12 Online Scams: How to avoid unwrapping an online threat (Part 1)

Scam word cloud

After one unsuccessful foray to a local toy store, I ordered a half a dozen dinosaur-themed gifts for my 2/12 year old dino-obsessed granddaughter online from Amazon. Everything arrived the next day and shipping was free. This morning, several weeks later, I opened an email from Amazon advertising three dinosaur story books.

I have every reason to believe that Amazon is a credible vendor that does not use data collected from customers for nefarious purposes. But in a recent press release computer security company McAfee reminds us that, “Cyber scrooges leverage all types of digital devices, social media platforms and mobile apps to take advantage of consumers’ distraction during this festive, busy time of year.”

Whether you are a luddite or a cyber genius, you could become the victim of a cyber scam. To help educate and protect consumers and businesses this holiday season, McAfee has identified this year’s top “12 Scams of the Holidays”:

  1.  You’ve Got Mail: As holiday sales continue to migrate online, the risk for shipping notification and phishing scams are increasing. Though malware is a year-round risk, since many people do their holiday shopping online, you may be more likely to click on a shipping notification or phishing e-mail because they think it is legit.
  2. Deceptive Advertising: Keep your eyes peeled (and your wallet in check) when online shopping for this season’s most coveted products. Dangerous links, phony contests on social media, and bogus gift cards are just some of the ways scammers try to steal your personal information and ruin your holiday cheer..
  3. Charitable donations: ‘Tis the season for giving. Be wary of fake charities that contact you via email, or are shared virally through social media.
  4. Caveat emptor: Point of sale malware leads to exposing credit card information. Make sure you check your credit card statements vigilantly and stay on top of breaking news to be aware and prepared.
  5. .iScams: New mobile apps for Android and iOS devices are added every day. Thanks to the ongoing advancement of technology, your mobile device can control the temperature in your house, keep you connected to social media and add cool filters to your holiday photos. Even the most official-looking or festive apps could be malicious and access your personal information.
  6. Getting Carded: Digital e-cards are fun and easy. While you may want to send a loved one “Season’s Greetings,” hackers are looking to wish you a “Merry Malware!” Well-known e-card sites are safe, but be wary of potential scams that cause you to download malware onto your device.
  7. Holiday Travel Scams: With travel on the rise during peak holiday times, online scammers are ready to take advantage of the fact that consumers often become less vigilant about their safety. Fake online travel deal links are bountiful, but there are also risks that exist once you arrive at your destination including spyware that can access your information through logging onto infected PCs onsite.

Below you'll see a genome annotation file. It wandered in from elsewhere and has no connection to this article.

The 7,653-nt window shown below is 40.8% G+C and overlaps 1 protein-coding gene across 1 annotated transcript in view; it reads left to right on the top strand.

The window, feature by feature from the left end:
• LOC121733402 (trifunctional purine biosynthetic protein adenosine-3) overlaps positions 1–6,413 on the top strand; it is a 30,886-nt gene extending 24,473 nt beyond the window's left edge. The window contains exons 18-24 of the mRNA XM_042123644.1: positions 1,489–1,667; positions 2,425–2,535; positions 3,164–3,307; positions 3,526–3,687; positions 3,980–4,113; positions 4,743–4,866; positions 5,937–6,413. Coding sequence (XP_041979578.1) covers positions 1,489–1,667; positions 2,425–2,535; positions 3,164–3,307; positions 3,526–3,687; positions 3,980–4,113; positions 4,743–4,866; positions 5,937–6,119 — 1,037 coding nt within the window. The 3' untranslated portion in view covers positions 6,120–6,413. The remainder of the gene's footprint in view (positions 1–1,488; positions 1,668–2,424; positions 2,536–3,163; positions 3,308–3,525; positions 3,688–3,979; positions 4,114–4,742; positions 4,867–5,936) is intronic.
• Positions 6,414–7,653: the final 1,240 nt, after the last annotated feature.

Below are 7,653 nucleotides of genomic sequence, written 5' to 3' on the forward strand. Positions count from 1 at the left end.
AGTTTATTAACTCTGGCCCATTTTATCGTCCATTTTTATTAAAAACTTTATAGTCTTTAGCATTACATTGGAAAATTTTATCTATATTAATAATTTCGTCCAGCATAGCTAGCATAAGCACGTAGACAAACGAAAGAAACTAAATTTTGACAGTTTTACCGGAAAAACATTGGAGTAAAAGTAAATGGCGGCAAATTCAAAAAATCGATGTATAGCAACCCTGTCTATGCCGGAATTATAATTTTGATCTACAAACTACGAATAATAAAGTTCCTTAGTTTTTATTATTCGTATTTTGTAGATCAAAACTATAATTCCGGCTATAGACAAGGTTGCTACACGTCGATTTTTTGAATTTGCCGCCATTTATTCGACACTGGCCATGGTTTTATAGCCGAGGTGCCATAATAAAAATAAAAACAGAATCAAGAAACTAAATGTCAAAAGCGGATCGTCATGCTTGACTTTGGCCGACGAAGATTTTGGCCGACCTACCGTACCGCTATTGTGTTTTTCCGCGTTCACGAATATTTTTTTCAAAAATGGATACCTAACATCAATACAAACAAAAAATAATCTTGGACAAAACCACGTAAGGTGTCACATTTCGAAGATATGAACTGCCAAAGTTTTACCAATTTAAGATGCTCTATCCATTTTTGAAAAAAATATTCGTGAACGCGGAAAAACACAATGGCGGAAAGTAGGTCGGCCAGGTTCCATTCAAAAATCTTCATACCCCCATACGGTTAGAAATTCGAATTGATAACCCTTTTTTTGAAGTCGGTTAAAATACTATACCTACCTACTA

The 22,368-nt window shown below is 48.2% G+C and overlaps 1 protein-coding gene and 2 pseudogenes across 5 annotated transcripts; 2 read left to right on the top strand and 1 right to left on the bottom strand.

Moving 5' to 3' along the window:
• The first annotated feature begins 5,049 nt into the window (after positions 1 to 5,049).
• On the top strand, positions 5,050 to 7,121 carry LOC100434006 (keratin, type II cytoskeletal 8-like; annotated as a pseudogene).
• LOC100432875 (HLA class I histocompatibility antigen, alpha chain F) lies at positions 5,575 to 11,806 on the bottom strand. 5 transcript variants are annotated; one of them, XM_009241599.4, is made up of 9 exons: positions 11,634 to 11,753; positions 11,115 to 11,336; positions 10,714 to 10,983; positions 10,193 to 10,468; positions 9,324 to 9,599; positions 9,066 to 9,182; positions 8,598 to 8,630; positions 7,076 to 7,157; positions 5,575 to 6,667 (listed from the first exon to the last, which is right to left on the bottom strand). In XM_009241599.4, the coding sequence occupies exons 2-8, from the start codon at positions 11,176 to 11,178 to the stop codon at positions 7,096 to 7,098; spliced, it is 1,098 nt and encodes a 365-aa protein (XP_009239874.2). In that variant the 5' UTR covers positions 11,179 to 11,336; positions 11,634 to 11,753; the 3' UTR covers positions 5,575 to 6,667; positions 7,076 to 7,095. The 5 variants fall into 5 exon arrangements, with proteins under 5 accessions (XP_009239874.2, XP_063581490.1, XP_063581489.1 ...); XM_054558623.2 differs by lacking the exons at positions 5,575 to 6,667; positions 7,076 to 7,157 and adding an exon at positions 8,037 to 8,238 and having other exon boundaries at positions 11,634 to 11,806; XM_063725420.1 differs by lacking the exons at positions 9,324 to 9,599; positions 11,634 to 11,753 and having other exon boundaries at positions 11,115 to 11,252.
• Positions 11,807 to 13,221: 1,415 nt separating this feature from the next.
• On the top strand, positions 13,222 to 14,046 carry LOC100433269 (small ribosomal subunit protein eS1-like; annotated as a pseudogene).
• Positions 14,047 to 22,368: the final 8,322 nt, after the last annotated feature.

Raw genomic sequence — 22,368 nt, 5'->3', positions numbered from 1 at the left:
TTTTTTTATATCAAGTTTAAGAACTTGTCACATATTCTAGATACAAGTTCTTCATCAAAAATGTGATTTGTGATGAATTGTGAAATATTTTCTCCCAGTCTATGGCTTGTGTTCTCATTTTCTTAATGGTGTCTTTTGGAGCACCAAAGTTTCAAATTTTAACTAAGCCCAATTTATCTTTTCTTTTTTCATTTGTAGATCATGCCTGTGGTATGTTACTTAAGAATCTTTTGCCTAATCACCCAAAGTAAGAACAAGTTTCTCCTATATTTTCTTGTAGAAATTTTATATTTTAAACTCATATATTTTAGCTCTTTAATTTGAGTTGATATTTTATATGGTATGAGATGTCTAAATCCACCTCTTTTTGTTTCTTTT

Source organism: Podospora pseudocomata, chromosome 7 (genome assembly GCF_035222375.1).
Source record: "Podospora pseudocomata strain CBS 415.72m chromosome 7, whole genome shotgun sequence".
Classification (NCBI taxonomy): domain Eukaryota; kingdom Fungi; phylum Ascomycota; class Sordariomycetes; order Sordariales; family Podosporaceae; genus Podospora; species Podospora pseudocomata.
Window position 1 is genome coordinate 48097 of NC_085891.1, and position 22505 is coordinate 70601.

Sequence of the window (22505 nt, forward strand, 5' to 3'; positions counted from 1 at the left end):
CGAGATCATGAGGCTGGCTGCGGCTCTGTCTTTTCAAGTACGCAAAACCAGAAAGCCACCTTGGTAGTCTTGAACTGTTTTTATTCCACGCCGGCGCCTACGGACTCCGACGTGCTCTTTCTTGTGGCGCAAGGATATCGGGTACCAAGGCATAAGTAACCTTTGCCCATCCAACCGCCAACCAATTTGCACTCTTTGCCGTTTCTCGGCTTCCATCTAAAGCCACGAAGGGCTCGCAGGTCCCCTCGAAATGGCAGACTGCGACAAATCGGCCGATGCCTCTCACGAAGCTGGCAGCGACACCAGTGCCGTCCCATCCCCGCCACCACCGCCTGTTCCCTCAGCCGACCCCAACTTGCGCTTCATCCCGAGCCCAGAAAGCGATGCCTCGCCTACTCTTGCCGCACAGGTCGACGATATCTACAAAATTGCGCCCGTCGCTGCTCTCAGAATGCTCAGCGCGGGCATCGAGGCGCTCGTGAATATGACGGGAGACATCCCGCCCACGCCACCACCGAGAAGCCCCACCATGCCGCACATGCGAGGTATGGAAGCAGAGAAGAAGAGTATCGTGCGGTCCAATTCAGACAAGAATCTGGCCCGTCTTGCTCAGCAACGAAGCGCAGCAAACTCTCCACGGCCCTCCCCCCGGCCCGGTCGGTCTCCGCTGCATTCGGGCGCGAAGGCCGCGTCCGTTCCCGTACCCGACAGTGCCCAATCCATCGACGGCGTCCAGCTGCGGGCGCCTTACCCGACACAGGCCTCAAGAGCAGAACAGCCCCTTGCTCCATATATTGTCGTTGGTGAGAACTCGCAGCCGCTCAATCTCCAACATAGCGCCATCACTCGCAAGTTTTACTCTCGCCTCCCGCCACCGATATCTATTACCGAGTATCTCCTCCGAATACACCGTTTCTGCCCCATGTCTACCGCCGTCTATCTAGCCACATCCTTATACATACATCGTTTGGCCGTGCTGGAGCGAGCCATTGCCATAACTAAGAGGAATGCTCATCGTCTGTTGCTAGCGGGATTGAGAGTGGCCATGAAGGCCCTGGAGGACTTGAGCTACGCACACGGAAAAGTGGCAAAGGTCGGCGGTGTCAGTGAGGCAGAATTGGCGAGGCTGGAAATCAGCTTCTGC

8. .Bank Robocall Scam: When holiday spending increases and you are aware of the abuse to their bank accounts and credit cards. You may receive a fake phone call an automated (or not) “security agent” stating that your account has been compromised and requesting personal information including the account password, to make changes.
  9. ATM Skimming: During the holiday season, you need cash and are usually in a rush to get it. Criminals can access your information at ATMs by installing skimming devices to steal the data off your card’s magnetic strip and either using a video camera or keypad overlay to capture your PIN. A simple solution:  look carefully at your ATM for anything suspicious and cover the keypad when entering your PIN.
  10. .Year in Review Traps: Many news services capitalize on the holidays by developing “Year in Review” articles. Companies should warn their employees about the risks of clicking on these types of links from their work emails. Links from phony sources could infect and compromise the security of company devices.
  11. .BYO…Device: With an increase in travel, activity (and bubbly!) over the busy holiday season, you are more likely to forget their smart phones in public places. This is not just an inconvenience. It is also way for hackers to access sensitive personal information and business data if the appropriate security measures are not in place.
  12. .Bad USB Blues: During the holiday season, you may see an increase in gift baskets from vendors who want to continue doing business with your company in the upcoming year. One of the most popular items in these baskets includes branded USBs. Beware of using these, as undetectable malware is sometimes pre-installed on them.

Also see 12 Online Scams: How to avoid unwrapping an online threat (Part 2)




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